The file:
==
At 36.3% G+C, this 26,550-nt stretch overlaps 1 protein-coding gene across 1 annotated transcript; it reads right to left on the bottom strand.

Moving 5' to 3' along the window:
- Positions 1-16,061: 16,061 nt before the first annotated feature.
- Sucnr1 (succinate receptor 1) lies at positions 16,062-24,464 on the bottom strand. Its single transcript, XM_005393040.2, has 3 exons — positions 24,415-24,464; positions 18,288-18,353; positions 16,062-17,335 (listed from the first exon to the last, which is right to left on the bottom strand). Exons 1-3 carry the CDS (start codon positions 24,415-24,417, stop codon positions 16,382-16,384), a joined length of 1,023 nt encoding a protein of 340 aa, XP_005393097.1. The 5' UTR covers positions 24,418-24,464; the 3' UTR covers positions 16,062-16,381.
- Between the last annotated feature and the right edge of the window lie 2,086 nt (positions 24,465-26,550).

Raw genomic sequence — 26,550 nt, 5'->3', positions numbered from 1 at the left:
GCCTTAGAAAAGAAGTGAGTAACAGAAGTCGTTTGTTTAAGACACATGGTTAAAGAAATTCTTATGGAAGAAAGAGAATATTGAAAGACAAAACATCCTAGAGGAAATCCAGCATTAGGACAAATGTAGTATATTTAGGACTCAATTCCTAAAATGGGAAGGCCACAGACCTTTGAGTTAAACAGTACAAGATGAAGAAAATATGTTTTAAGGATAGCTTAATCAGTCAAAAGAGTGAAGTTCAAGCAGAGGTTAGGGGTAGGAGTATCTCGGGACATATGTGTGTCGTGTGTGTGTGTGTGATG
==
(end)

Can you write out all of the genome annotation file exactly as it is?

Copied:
At 36.3% G+C, this 26,550-nt stretch overlaps 1 protein-coding gene across 1 annotated transcript; it reads right to left on the bottom strand.

Moving 5' to 3' along the window:
- Positions 1-16,061: 16,061 nt before the first annotated feature.
- Sucnr1 (succinate receptor 1) lies at positions 16,062-24,464 on the bottom strand. Its single transcript, XM_005393040.2, has 3 exons — positions 24,415-24,464; positions 18,288-18,353; positions 16,062-17,335 (listed from the first exon to the last, which is right to left on the bottom strand). Exons 1-3 carry the CDS (start codon positions 24,415-24,417, stop codon positions 16,382-16,384), a joined length of 1,023 nt encoding a protein of 340 aa, XP_005393097.1. The 5' UTR covers positions 24,418-24,464; the 3' UTR covers positions 16,062-16,381.
- Between the last annotated feature and the right edge of the window lie 2,086 nt (positions 24,465-26,550).

Raw genomic sequence — 26,550 nt, 5'->3', positions numbered from 1 at the left:
GCCTTAGAAAAGAAGTGAGTAACAGAAGTCGTTTGTTTAAGACACATGGTTAAAGAAATTCTTATGGAAGAAAGAGAATATTGAAAGACAAAACATCCTAGAGGAAATCCAGCATTAGGACAAATGTAGTATATTTAGGACTCAATTCCTAAAATGGGAAGGCCACAGACCTTTGAGTTAAACAGTACAAGATGAAGAAAATATGTTTTAAGGATAGCTTAATCAGTCAAAAGAGTGAAGTTCAAGCAGAGGTTAGGGGTAGGAGTATCTCGGGACATATGTGTGTCGTGTGTGTGTGTGTGATG